“Um!” she said, swallowing, “that’s not bad! Is that why there’s no signal? My lines are damaged?”
He nodded, giving her another spoonful. “Dorina said if stressed your mind could go out like a light.”
“Un…” she was about to talk with her mouth full before being glared at by her brother. “And the rest of me?”
Gary paused. In a moment he felt Henge grip his shoulder.
“Brother,” Faustina said softly but firmly. “You promised and we don’t lie to each other!”
“Finish the yogurt while I collect my thoughts,” he finally said, spooning her another bit.
“Thur!” she agreed, this time ignoring his glare for her lifelong bad habit of talking with food in her mouth.
Putting the first empty bowl aside, Gary surveyed what was left. He stirred the yellow, lentil soup as he began.
“Your hair is mostly burnt off; there are mostly first- and a few second-degree burns down your left side – ”
He heard her muttered “grandfather” and ignored it.
“ – so it should grow back out okay. You were severely concussed in both hemispheres. Your lower right arm was fractured when you fell and your spine mildly cracked into places. Three broken ribs, once of which led to a collapsed lung, one other to a perforated lower intestine. Your upper right leg has a compound fracture and your left foot is broken in several places; I had to remove two of your toes.”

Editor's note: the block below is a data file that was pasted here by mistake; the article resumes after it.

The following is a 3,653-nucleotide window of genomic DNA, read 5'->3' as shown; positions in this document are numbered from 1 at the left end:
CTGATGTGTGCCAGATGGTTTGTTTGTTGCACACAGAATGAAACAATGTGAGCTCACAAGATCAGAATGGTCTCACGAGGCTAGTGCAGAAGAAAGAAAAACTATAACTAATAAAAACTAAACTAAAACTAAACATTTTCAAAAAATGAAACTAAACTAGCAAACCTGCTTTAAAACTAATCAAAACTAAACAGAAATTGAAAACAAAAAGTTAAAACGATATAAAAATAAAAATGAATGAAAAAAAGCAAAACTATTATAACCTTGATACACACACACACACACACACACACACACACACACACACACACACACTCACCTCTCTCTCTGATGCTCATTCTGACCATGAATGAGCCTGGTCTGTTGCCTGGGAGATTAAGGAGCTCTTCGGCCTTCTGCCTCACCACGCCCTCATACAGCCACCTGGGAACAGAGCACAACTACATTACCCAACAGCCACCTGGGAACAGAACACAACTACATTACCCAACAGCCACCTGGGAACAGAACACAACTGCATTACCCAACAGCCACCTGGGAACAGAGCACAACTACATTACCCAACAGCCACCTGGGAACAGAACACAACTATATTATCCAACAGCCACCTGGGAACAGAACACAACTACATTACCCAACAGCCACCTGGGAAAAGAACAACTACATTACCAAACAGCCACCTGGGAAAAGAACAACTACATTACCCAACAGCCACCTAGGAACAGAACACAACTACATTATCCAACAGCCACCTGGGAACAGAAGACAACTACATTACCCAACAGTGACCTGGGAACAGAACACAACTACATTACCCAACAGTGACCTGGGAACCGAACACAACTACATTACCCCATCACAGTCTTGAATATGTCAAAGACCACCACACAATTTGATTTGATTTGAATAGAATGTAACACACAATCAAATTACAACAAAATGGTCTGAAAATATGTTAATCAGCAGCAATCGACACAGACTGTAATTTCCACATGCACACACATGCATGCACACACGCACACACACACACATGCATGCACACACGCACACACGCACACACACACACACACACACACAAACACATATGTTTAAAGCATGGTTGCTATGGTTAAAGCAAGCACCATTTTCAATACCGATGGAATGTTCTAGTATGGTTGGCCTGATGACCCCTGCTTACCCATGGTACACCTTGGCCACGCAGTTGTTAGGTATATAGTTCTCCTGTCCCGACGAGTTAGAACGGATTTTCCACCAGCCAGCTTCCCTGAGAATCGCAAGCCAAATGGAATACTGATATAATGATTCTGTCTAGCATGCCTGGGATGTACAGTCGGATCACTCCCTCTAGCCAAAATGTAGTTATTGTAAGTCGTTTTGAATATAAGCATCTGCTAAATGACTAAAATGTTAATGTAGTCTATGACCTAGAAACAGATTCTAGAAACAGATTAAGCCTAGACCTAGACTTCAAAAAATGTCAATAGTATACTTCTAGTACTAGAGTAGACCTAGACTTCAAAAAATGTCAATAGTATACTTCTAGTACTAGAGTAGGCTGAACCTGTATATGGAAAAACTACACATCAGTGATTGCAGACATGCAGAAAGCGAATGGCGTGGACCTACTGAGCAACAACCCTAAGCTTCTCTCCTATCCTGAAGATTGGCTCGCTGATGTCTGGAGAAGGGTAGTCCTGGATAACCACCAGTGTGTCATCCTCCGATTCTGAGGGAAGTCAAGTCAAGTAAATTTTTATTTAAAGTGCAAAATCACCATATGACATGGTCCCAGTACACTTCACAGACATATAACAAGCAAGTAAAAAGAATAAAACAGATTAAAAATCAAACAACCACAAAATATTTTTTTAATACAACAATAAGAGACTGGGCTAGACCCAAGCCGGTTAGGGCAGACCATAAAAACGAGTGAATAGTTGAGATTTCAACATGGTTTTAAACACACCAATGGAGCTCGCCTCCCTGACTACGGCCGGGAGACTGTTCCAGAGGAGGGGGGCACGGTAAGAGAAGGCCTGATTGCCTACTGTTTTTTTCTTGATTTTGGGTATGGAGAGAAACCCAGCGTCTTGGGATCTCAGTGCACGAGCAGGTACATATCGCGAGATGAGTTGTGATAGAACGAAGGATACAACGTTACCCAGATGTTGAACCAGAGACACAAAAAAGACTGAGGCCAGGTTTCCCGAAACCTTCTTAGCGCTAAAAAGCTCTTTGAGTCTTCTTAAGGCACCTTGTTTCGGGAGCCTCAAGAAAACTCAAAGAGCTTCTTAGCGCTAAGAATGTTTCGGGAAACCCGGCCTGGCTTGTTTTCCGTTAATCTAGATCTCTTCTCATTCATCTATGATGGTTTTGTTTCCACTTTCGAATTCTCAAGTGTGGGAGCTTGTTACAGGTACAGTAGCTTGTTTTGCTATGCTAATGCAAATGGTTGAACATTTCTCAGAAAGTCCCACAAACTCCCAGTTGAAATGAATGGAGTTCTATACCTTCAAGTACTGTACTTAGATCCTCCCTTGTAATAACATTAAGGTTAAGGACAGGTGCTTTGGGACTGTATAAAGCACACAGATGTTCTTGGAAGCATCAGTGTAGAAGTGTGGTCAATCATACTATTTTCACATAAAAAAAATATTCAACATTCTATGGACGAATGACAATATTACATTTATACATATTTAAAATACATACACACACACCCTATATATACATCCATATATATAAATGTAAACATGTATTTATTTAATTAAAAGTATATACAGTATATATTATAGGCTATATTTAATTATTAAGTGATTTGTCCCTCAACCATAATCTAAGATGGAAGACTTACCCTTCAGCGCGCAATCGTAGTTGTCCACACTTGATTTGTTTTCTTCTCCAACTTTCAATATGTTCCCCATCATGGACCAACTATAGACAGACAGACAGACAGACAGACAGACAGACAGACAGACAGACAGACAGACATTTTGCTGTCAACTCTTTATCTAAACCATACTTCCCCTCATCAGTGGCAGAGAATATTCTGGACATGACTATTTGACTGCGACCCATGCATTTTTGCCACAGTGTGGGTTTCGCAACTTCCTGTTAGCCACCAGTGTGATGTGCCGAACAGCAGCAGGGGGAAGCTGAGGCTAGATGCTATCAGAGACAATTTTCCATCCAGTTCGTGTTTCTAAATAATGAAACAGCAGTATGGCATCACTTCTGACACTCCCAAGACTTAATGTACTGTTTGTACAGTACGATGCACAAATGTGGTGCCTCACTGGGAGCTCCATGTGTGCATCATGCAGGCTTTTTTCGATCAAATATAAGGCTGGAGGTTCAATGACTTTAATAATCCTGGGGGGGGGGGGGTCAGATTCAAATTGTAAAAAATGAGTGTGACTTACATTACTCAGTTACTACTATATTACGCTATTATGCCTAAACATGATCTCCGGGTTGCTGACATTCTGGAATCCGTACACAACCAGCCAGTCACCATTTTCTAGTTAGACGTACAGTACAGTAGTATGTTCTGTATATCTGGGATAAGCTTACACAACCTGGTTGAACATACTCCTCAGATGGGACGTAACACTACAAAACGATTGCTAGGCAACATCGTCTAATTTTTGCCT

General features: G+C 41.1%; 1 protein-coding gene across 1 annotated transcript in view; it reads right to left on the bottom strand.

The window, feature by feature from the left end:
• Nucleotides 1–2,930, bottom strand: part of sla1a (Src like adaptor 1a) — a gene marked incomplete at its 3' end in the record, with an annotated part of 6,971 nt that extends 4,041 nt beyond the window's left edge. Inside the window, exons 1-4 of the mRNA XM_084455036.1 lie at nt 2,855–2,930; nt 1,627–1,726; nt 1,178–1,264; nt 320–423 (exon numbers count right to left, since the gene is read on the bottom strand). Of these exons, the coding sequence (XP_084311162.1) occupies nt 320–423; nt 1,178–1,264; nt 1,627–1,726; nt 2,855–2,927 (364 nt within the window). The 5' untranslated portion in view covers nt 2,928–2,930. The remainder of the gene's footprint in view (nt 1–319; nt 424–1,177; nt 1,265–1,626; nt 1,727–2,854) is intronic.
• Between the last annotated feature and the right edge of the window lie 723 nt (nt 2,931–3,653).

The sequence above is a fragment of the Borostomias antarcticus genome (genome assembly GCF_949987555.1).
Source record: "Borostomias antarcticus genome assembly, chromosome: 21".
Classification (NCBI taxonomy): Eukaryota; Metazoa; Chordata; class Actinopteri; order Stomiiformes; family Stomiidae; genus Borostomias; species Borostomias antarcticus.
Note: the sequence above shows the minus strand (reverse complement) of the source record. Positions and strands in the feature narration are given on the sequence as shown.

Faustina took all this in without a word, her eyes never leaving his while she ate three spoonfuls of soup. When he stopped she ate another.
“Gary? Brother? My lines? And, can I still have children?” she finally asked.
“Dorina is very – very, sister – unsure about your mind.” He leaned forward to rest his left hand carefully onto Faustina’s lower stomach. “Everything else is fine.”
“I still expect many nieces and nephews, dear sister,” Henge said, speaking for the first time that morning. “If you can ever settle on a man and get married!”
Straining a little, Faustina looked up and past her brother into the golden eyes of his wife.
“Still… looking,” she managed, letting her eyes and head drop. “But I promise, foolish sister-in-law.”
Gary raised the spoon again but she shook her head a fraction. “Wanna sleep…” he just made out. And saw she was close to crying. He stood and moved the tray back to the credenza before returning to tuck her blanket about her. One tear from each eye but she was already asleep.
Henge took his hand and drew him to the doorway.
“There were only two things that matter to her and she fears she has lost one,” she whispered. “I shall speak more to my Aunt Dorina… and possibly Shandor as well.”
That one of those three of tribe Tohsaka would deign to deal with a human’s medical problem was a surprise.
“I shall remove myself to the anechoic chamber to talk with them,” she continued, seeing the look in his eyes. “And yes, I shall speak with our daughter! You dote on her! Stay with Faustina and work out her remaining surgeries. I love you, Gary.”
She leaned her head back for a kiss which she promptly received.
“And I you. See you later, Beloved.”